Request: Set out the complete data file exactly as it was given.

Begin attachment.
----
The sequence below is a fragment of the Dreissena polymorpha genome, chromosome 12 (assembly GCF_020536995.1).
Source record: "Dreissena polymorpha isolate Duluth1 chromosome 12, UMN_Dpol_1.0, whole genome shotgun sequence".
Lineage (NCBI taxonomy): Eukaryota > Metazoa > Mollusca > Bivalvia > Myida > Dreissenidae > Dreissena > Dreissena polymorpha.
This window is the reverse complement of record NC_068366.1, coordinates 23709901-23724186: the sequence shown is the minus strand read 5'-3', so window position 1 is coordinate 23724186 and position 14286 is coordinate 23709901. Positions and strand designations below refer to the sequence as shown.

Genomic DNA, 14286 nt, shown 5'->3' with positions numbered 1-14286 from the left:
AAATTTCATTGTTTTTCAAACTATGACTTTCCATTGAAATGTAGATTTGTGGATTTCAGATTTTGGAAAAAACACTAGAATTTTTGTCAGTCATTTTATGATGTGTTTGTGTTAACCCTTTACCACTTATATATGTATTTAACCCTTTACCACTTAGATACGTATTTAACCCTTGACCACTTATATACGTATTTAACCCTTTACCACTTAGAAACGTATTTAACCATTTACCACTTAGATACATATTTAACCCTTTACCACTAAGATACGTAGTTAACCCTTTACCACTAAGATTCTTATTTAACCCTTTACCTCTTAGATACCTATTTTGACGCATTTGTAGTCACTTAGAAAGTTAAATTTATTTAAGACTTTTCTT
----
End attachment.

The sequence below is a fragment of the Dreissena polymorpha genome, chromosome 12 (assembly GCF_020536995.1).
Source record: "Dreissena polymorpha isolate Duluth1 chromosome 12, UMN_Dpol_1.0, whole genome shotgun sequence".
Lineage (NCBI taxonomy): Eukaryota > Metazoa > Mollusca > Bivalvia > Myida > Dreissenidae > Dreissena > Dreissena polymorpha.
This window is the reverse complement of record NC_068366.1, coordinates 23709901-23724186: the sequence shown is the minus strand read 5'-3', so window position 1 is coordinate 23724186 and position 14286 is coordinate 23709901. Positions and strand designations below refer to the sequence as shown.

Genomic DNA, 14286 nt, shown 5'->3' with positions numbered 1-14286 from the left:
AAATTTCATTGTTTTTCAAACTATGACTTTCCATTGAAATGTAGATTTGTGGATTTCAGATTTTGGAAAAAACACTAGAATTTTTGTCAGTCATTTTATGATGTGTTTGTGTTAACCCTTTACCACTTATATATGTATTTAACCCTTTACCACTTAGATACGTATTTAACCCTTGACCACTTATATACGTATTTAACCCTTTACCACTTAGAAACGTATTTAACCATTTACCACTTAGATACATATTTAACCCTTTACCACTAAGATACGTAGTTAACCCTTTACCACTAAGATTCTTATTTAACCCTTTACCTCTTAGATACCTATTTTGACGCATTTGTAGTCACTTAGAAAGTTAAATTTATTTAAGACTTTTCTT